How Lyft Taught Uber to Break the Rules
Perhaps more than any other company, Uber has embodied the Silicon Valley axiom that breaking the rules is a proven formula for success. In city after city, it has fought regulators, and so far has largely won.
So it may be a surprise that in its early days Uber was much more of a law-abider than a law-breaker. Uber’s maiden app, launched in 2009, relied exclusively on licensed black cars. It was not until late 2012 that Uber openly disregarded existing regulations by opening its platform to non-professional drivers of private vehicles. Uber did so in order to compete against emerging ride-sharing companies Lyft and Sidecar, which initially faced little regulatory pushback despite breaking the rules.
Earlier this year, we conducted dozens of interviews to research how ride-hailing became legalized in San Francisco. Our interviewees reminded us that ride-hailing companies not only battled local and state regulators, but also each other. Uber did not steamroll regulators in California. It simply read and reacted to the signals: authorities were open to crafting a new regulatory framework to accommodate Lyft and Sidecar.
UberCab: a mostly legal service
Uber did not initially need to sidestep regulations. In 2009, when Travis Kalanick and Garrett Camp launched UberCab in San Francisco, the product — which enabled a closed membership to summon licensed black cars via smartphone — was legal.
In California, black cars (also known as limousines) and taxis face different sets of rules. Black cars fall under state jurisdiction and providers are required to be licensed and meet minimum safety standards. Taxis, however, fall under local jurisdiction and in San Francisco face stricter regulations, including supply limits and regulated fares. The main difference between them is that taxis can be hailed on the street, whereas black car rides must be “pre-arranged.”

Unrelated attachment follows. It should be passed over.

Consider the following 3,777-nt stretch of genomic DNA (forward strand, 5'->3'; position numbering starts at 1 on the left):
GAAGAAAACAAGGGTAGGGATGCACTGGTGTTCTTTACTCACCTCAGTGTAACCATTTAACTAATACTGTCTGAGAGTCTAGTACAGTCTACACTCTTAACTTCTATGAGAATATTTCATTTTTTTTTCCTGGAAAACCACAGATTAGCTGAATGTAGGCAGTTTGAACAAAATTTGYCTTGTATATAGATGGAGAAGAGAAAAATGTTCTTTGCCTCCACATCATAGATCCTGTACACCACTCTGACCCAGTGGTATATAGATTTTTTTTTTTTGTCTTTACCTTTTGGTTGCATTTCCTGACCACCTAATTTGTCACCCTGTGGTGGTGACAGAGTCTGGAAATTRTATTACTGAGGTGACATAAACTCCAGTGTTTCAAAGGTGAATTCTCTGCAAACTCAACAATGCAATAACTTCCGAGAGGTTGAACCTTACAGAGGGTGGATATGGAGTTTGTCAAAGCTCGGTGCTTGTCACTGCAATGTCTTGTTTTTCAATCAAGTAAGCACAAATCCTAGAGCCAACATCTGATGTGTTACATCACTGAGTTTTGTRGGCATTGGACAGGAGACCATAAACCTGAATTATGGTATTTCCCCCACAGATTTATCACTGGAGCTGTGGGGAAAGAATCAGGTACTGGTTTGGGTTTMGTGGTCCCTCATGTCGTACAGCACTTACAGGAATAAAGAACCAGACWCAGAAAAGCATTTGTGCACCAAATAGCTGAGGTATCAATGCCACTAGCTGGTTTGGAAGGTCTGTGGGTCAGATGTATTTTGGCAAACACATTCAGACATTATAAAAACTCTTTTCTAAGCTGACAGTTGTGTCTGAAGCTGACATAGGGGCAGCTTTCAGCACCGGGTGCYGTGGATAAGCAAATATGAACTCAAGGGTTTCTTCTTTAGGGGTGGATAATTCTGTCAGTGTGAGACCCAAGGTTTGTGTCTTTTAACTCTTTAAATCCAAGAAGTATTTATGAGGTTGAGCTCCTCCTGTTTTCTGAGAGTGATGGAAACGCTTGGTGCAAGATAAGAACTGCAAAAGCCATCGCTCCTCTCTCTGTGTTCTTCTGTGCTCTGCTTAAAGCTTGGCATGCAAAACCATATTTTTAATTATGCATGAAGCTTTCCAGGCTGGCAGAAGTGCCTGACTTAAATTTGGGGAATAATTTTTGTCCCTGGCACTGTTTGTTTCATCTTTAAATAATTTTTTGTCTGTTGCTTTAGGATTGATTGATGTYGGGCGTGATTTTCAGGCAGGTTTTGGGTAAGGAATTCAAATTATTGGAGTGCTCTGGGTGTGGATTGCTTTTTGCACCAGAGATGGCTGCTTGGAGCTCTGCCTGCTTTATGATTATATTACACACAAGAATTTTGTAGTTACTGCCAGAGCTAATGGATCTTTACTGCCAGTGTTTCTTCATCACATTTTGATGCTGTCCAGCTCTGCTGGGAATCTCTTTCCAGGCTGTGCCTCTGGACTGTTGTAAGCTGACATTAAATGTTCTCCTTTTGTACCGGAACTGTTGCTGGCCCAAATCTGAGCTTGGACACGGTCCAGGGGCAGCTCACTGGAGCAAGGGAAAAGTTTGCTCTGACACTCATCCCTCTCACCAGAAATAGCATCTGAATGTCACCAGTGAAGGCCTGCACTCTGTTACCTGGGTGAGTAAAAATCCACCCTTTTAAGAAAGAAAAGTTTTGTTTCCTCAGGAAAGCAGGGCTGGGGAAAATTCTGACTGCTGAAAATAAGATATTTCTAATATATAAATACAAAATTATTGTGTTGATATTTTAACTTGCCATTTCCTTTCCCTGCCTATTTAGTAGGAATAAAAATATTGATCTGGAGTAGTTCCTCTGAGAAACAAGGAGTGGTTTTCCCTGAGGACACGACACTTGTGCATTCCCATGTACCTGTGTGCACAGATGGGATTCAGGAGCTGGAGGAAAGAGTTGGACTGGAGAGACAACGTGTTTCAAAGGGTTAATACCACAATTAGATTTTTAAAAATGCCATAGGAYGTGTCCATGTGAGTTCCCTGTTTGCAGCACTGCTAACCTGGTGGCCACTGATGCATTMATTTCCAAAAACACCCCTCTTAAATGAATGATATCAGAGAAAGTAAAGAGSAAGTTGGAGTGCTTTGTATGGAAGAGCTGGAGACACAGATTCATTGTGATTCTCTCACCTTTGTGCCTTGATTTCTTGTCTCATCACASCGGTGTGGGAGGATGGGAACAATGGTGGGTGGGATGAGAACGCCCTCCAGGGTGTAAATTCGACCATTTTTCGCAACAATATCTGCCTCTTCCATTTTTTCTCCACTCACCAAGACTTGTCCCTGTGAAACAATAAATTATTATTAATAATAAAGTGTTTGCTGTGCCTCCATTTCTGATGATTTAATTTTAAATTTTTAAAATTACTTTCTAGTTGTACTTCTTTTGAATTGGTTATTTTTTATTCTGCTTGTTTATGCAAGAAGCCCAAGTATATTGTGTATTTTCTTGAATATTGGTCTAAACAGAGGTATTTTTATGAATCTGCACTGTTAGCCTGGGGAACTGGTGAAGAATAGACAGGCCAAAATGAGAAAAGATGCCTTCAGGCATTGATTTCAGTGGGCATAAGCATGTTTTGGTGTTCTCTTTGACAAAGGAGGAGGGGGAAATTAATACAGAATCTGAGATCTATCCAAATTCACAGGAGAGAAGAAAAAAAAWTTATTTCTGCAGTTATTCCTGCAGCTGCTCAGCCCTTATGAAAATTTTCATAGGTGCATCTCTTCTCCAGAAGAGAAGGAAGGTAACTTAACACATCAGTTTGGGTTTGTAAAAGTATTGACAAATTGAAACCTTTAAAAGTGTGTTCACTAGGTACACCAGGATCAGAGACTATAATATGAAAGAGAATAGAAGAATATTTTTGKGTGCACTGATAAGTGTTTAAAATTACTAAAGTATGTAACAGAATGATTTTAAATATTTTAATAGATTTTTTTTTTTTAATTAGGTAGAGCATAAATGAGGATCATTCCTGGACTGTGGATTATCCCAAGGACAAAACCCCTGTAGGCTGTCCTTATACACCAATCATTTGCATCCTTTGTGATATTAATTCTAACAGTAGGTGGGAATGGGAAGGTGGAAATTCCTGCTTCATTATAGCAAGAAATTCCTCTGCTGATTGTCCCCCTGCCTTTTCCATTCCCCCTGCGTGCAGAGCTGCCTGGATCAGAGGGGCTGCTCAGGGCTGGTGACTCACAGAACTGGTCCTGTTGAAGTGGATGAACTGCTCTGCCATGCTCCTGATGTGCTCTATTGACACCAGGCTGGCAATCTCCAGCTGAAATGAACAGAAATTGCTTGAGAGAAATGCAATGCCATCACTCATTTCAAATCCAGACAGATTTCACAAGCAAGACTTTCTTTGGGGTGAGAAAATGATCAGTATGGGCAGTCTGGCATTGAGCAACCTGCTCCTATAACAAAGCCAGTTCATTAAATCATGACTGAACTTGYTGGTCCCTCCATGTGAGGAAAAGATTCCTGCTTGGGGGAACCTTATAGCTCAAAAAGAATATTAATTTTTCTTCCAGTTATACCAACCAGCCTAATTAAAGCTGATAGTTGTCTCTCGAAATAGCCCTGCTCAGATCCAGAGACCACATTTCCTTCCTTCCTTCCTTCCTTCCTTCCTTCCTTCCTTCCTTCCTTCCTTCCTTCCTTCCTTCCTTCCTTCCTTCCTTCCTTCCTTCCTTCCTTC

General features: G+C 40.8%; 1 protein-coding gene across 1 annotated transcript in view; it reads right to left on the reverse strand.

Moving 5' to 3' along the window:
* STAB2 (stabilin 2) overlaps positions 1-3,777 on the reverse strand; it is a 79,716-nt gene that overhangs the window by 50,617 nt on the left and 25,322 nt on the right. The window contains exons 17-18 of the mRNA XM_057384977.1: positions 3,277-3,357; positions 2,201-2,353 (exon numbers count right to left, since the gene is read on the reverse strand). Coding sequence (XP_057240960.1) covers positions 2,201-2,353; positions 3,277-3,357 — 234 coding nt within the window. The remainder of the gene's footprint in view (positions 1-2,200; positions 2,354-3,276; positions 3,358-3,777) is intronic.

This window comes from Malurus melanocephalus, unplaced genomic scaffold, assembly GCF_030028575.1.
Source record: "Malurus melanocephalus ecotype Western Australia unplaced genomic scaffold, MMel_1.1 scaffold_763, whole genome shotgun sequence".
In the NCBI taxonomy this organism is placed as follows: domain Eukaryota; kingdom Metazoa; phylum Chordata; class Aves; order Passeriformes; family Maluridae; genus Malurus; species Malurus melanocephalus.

UberCab simply connected passengers with black cars already permitted by the state of California. The app greatly simplified and sped up the process of “pre-arrangement,” enabling black cars to compete with taxis without breaking the rules. The app brought luxury car service to a wider customer base, and became popular among professionals who were fed up with San Francisco’s scarce and unreliable taxis. Now that “pre-arrangement” took only a few minutes, UberCab made black cars virtually as accessible as taxis. Though controversial, Uber’s service increased vehicle supply through legal means.
Despite growling from established taxi interests, regulators had little grounds for stopping UberCab. In October 2010, the taxi division at the San Francisco Municipal Transportation Agency (SFMTA), ordered UberCab to cease operations, objecting to the use of the word “cab” in the name. If UberCab was a taxicab company, the SFMTA argued, it would have to abide by taxi, not black car, rules. The company responded by simply dropping “cab” from its name.